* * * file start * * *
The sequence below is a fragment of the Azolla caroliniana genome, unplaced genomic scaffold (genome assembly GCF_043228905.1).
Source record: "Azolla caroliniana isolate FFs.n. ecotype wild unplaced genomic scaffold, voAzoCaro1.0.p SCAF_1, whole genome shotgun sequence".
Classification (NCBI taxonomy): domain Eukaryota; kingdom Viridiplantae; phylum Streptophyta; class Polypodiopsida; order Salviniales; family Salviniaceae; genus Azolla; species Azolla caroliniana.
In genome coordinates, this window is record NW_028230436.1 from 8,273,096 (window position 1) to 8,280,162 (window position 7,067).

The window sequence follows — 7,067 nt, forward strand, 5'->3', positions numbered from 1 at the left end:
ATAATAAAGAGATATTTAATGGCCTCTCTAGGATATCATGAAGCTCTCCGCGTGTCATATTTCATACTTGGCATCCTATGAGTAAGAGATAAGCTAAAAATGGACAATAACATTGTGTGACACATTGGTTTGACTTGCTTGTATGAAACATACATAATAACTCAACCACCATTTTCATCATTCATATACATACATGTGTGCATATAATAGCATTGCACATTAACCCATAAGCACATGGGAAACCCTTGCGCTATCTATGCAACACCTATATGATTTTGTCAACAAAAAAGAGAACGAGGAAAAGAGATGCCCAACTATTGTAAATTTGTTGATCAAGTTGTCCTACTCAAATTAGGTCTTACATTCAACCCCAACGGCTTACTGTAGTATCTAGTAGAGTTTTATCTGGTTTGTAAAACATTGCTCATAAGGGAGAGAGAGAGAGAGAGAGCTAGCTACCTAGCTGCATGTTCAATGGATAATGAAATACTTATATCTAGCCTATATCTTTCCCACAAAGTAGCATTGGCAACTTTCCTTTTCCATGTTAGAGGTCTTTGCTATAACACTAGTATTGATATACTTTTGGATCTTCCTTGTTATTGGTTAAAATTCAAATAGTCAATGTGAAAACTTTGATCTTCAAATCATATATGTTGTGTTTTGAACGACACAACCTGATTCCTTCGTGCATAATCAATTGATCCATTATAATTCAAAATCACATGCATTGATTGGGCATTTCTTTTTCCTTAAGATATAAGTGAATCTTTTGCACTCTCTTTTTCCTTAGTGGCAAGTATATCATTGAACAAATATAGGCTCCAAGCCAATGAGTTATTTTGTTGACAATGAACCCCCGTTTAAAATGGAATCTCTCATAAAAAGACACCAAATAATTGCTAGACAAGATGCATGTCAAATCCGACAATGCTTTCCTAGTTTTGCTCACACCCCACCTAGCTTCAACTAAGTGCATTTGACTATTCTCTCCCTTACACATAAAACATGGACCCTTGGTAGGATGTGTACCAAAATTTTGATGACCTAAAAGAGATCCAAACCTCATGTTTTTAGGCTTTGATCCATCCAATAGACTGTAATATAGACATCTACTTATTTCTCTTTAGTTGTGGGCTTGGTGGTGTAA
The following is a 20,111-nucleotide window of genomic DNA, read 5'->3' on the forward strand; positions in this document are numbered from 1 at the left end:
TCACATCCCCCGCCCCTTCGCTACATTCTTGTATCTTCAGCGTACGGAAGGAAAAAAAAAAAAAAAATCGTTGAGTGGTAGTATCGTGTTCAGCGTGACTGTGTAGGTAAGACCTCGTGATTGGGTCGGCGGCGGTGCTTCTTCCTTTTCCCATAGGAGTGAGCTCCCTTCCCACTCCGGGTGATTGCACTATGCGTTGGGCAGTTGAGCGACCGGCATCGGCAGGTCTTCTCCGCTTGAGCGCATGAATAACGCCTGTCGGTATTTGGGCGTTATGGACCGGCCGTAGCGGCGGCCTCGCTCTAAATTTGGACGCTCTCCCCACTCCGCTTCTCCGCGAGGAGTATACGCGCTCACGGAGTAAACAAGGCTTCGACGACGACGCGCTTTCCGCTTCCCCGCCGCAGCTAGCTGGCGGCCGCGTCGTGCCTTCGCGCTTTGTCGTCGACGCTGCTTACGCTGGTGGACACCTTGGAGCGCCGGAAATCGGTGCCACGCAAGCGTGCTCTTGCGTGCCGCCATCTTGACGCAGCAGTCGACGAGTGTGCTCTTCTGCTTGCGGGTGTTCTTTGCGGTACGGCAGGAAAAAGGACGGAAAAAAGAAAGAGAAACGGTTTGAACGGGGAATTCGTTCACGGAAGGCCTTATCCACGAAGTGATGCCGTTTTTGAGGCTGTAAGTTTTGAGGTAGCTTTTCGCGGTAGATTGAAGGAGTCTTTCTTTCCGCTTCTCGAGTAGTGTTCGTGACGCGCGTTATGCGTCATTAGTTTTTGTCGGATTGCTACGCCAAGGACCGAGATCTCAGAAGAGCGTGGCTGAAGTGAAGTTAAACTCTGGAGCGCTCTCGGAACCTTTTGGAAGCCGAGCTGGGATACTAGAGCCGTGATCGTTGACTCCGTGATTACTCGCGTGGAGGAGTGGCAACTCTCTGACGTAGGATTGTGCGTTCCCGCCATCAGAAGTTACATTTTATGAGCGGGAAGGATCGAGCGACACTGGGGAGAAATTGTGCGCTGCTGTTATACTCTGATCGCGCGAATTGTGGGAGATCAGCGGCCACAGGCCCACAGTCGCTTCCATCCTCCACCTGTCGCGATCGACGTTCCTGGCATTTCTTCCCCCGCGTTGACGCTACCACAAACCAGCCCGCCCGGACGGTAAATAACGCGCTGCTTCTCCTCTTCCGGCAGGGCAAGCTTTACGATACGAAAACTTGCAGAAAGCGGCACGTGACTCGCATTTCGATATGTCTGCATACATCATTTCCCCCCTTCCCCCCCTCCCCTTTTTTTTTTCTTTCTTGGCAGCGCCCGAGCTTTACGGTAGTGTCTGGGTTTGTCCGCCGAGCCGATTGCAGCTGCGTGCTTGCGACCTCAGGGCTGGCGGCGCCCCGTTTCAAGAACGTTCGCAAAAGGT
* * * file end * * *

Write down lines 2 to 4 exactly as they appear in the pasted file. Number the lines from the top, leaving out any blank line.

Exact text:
Source record: "Azolla caroliniana isolate FFs.n. ecotype wild unplaced genomic scaffold, voAzoCaro1.0.p SCAF_1, whole genome shotgun sequence".
Classification (NCBI taxonomy): domain Eukaryota; kingdom Viridiplantae; phylum Streptophyta; class Polypodiopsida; order Salviniales; family Salviniaceae; genus Azolla; species Azolla caroliniana.
In genome coordinates, this window is record NW_028230436.1 from 8,273,096 (window position 1) to 8,280,162 (window position 7,067).